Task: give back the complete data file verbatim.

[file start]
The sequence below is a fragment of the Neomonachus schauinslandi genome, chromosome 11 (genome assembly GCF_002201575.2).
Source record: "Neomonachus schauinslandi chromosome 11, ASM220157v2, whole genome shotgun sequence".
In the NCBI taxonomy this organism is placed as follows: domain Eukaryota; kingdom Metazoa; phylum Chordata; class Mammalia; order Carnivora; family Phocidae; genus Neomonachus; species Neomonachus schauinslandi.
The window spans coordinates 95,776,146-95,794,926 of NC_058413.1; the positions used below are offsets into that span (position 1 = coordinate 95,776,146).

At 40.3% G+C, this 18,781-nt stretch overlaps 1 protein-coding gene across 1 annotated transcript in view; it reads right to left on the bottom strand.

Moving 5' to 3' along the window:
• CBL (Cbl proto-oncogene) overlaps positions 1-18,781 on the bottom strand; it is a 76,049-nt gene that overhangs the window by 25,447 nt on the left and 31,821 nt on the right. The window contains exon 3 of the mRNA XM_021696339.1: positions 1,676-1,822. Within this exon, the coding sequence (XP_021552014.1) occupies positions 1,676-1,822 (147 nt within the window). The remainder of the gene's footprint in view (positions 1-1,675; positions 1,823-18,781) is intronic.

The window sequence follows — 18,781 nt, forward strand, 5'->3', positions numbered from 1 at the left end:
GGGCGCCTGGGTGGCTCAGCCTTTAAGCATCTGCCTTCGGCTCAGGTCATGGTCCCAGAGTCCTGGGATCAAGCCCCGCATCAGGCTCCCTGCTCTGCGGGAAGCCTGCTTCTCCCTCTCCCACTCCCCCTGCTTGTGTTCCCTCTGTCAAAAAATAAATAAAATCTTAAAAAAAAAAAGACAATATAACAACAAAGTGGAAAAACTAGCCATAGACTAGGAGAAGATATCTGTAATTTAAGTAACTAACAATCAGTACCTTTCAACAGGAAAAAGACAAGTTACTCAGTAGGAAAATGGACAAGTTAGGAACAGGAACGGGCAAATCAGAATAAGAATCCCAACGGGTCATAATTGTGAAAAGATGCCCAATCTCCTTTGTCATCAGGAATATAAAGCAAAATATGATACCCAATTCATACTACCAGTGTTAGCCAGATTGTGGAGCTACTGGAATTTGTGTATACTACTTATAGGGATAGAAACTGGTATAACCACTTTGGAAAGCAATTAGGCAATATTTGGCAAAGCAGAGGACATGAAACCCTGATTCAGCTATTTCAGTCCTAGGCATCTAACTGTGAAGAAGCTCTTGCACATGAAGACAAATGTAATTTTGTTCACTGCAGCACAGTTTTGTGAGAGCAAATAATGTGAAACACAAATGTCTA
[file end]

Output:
The sequence below is a fragment of the Neomonachus schauinslandi genome, chromosome 11 (genome assembly GCF_002201575.2).
Source record: "Neomonachus schauinslandi chromosome 11, ASM220157v2, whole genome shotgun sequence".
In the NCBI taxonomy this organism is placed as follows: domain Eukaryota; kingdom Metazoa; phylum Chordata; class Mammalia; order Carnivora; family Phocidae; genus Neomonachus; species Neomonachus schauinslandi.
The window spans coordinates 95,776,146-95,794,926 of NC_058413.1; the positions used below are offsets into that span (position 1 = coordinate 95,776,146).

At 40.3% G+C, this 18,781-nt stretch overlaps 1 protein-coding gene across 1 annotated transcript in view; it reads right to left on the bottom strand.

Moving 5' to 3' along the window:
• CBL (Cbl proto-oncogene) overlaps positions 1-18,781 on the bottom strand; it is a 76,049-nt gene that overhangs the window by 25,447 nt on the left and 31,821 nt on the right. The window contains exon 3 of the mRNA XM_021696339.1: positions 1,676-1,822. Within this exon, the coding sequence (XP_021552014.1) occupies positions 1,676-1,822 (147 nt within the window). The remainder of the gene's footprint in view (positions 1-1,675; positions 1,823-18,781) is intronic.

The window sequence follows — 18,781 nt, forward strand, 5'->3', positions numbered from 1 at the left end:
GGGCGCCTGGGTGGCTCAGCCTTTAAGCATCTGCCTTCGGCTCAGGTCATGGTCCCAGAGTCCTGGGATCAAGCCCCGCATCAGGCTCCCTGCTCTGCGGGAAGCCTGCTTCTCCCTCTCCCACTCCCCCTGCTTGTGTTCCCTCTGTCAAAAAATAAATAAAATCTTAAAAAAAAAAAGACAATATAACAACAAAGTGGAAAAACTAGCCATAGACTAGGAGAAGATATCTGTAATTTAAGTAACTAACAATCAGTACCTTTCAACAGGAAAAAGACAAGTTACTCAGTAGGAAAATGGACAAGTTAGGAACAGGAACGGGCAAATCAGAATAAGAATCCCAACGGGTCATAATTGTGAAAAGATGCCCAATCTCCTTTGTCATCAGGAATATAAAGCAAAATATGATACCCAATTCATACTACCAGTGTTAGCCAGATTGTGGAGCTACTGGAATTTGTGTATACTACTTATAGGGATAGAAACTGGTATAACCACTTTGGAAAGCAATTAGGCAATATTTGGCAAAGCAGAGGACATGAAACCCTGATTCAGCTATTTCAGTCCTAGGCATCTAACTGTGAAGAAGCTCTTGCACATGAAGACAAATGTAATTTTGTTCACTGCAGCACAGTTTTGTGAGAGCAAATAATGTGAAACACAAATGTCTA